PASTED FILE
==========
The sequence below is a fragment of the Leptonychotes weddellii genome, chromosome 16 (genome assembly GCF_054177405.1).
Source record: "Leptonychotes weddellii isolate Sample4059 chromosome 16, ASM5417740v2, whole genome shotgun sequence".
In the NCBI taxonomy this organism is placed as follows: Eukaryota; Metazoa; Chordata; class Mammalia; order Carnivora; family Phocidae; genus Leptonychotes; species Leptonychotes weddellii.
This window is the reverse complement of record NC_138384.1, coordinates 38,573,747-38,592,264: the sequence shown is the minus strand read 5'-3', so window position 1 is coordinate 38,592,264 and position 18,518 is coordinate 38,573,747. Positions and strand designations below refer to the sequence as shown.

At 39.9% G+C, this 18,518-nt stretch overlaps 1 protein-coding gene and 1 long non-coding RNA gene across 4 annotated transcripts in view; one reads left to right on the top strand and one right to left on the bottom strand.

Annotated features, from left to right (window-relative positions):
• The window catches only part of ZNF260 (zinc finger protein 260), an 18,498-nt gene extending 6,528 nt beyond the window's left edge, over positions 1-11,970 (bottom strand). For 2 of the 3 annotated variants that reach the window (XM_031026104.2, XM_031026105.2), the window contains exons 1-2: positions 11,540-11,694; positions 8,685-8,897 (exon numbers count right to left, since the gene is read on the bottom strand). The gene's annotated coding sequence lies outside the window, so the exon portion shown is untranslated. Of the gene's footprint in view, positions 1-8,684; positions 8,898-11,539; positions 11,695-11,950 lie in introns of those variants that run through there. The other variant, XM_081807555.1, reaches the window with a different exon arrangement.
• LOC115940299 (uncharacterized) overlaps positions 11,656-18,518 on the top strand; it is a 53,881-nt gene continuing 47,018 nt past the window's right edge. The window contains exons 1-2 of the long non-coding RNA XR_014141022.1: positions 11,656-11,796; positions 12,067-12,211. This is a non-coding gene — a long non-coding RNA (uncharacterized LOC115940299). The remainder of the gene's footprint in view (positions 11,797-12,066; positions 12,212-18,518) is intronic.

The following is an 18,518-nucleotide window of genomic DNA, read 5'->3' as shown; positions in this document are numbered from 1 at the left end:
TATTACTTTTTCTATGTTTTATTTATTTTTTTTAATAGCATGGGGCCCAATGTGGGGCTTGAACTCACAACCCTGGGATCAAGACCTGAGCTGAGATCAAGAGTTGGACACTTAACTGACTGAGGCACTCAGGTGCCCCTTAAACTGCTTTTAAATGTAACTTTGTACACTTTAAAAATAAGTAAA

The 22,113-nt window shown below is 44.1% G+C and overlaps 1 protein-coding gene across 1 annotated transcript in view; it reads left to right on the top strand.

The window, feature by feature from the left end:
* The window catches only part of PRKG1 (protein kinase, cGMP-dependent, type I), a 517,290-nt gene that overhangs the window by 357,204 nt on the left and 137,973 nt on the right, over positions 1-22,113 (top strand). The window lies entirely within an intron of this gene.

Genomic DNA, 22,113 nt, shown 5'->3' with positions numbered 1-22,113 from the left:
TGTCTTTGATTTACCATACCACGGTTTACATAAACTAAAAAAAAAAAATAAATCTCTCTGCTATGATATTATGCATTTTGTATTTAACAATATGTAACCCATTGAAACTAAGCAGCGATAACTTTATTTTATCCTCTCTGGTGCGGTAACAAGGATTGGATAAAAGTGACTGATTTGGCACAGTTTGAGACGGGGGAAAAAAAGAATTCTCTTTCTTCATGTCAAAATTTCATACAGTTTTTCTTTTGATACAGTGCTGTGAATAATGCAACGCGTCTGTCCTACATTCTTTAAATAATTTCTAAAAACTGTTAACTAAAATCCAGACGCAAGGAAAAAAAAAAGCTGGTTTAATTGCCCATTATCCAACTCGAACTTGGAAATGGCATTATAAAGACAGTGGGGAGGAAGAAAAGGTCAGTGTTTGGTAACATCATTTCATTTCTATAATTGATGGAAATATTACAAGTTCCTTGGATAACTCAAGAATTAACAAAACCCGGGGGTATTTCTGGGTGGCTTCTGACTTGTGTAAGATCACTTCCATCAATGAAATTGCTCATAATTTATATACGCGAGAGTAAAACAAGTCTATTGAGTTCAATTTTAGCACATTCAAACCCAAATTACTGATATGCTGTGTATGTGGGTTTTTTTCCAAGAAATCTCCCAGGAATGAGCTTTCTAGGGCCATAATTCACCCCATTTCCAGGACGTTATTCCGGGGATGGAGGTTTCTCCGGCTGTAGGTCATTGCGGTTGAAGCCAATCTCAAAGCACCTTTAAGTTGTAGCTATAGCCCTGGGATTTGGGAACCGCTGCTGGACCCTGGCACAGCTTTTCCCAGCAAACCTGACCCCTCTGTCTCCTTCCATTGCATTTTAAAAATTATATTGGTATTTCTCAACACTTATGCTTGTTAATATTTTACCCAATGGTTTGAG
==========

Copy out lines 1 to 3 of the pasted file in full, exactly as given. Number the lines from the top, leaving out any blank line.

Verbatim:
The sequence below is a fragment of the Leptonychotes weddellii genome, chromosome 16 (genome assembly GCF_054177405.1).
Source record: "Leptonychotes weddellii isolate Sample4059 chromosome 16, ASM5417740v2, whole genome shotgun sequence".
In the NCBI taxonomy this organism is placed as follows: Eukaryota; Metazoa; Chordata; class Mammalia; order Carnivora; family Phocidae; genus Leptonychotes; species Leptonychotes weddellii.